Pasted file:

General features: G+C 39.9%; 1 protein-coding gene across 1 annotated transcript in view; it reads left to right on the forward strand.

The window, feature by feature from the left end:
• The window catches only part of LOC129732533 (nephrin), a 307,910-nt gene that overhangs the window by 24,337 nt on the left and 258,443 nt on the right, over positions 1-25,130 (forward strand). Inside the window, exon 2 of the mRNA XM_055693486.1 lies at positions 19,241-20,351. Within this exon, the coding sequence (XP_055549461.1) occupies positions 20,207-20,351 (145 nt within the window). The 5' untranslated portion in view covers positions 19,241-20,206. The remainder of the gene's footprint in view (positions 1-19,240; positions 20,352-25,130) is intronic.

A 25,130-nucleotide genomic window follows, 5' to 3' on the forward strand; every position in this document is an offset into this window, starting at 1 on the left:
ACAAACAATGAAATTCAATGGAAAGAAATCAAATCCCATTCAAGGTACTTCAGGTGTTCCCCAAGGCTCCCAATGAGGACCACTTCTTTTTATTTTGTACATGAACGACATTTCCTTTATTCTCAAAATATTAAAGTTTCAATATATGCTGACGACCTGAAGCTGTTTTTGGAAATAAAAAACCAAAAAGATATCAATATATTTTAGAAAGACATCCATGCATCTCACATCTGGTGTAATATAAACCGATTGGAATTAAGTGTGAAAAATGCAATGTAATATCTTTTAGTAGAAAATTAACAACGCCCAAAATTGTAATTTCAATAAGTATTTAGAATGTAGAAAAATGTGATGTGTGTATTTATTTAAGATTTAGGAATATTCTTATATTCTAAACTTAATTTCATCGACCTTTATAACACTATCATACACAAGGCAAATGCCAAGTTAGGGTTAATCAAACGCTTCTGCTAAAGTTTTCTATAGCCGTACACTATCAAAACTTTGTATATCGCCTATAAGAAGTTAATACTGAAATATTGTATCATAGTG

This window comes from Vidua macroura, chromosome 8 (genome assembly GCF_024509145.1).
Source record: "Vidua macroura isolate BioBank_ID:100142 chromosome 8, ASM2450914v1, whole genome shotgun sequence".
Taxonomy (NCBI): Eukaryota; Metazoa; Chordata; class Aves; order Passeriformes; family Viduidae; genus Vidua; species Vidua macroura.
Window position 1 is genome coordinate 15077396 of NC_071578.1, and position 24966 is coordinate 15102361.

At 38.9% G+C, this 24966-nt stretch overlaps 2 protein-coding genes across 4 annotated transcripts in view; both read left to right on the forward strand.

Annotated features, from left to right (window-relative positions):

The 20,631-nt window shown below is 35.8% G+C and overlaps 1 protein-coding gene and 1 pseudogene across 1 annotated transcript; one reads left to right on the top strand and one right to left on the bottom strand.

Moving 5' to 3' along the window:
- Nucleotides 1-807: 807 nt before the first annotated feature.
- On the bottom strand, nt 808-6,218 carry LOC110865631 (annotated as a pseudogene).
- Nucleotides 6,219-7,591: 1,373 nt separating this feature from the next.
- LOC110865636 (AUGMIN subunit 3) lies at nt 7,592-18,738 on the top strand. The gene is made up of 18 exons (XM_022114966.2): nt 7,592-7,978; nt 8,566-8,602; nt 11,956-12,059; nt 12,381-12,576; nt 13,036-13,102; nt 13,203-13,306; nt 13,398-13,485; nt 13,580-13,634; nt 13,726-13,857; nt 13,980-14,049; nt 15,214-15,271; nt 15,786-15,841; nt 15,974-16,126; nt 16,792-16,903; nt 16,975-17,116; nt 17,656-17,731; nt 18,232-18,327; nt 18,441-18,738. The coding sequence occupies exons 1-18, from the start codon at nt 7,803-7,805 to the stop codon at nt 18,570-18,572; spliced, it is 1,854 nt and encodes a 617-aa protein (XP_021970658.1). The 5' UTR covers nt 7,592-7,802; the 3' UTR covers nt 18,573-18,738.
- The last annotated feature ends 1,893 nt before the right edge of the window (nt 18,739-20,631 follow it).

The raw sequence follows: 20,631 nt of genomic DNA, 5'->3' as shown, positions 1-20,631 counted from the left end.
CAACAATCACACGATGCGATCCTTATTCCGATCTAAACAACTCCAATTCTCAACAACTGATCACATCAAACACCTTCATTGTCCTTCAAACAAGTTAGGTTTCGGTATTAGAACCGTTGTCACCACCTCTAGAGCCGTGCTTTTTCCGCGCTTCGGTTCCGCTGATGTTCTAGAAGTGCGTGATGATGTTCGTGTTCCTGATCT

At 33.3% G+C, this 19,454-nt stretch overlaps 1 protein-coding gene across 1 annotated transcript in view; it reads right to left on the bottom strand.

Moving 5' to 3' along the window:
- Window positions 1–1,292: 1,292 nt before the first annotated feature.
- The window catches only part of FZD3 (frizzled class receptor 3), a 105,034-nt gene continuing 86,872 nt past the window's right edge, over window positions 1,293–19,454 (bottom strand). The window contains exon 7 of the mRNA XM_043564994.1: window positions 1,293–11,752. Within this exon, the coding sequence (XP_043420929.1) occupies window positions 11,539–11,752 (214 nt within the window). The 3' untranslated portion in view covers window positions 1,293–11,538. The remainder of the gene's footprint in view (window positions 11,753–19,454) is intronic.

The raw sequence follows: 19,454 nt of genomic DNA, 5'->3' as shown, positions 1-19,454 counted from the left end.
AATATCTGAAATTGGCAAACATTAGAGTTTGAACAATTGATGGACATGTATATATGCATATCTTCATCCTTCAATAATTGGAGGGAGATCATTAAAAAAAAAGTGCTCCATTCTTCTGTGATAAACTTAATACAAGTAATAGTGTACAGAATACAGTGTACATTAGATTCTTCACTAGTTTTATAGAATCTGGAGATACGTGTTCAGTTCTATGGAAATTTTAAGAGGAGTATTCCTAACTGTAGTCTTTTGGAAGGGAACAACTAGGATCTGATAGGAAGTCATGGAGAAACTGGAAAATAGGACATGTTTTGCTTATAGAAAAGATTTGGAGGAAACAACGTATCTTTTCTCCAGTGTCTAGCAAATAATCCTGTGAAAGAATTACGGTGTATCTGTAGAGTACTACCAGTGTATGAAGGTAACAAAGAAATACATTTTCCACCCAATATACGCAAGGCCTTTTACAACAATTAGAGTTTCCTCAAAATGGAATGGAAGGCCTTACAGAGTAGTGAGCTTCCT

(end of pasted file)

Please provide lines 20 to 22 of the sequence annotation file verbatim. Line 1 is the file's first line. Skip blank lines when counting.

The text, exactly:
CAACAATCACACGATGCGATCCTTATTCCGATCTAAACAACTCCAATTCTCAACAACTGATCACATCAAACACCTTCATTGTCCTTCAAACAAGTTAGGTTTCGGTATTAGAACCGTTGTCACCACCTCTAGAGCCGTGCTTTTTCCGCGCTTCGGTTCCGCTGATGTTCTAGAAGTGCGTGATGATGTTCGTGTTCCTGATCT

At 33.3% G+C, this 19,454-nt stretch overlaps 1 protein-coding gene across 1 annotated transcript in view; it reads right to left on the bottom strand.

Moving 5' to 3' along the window: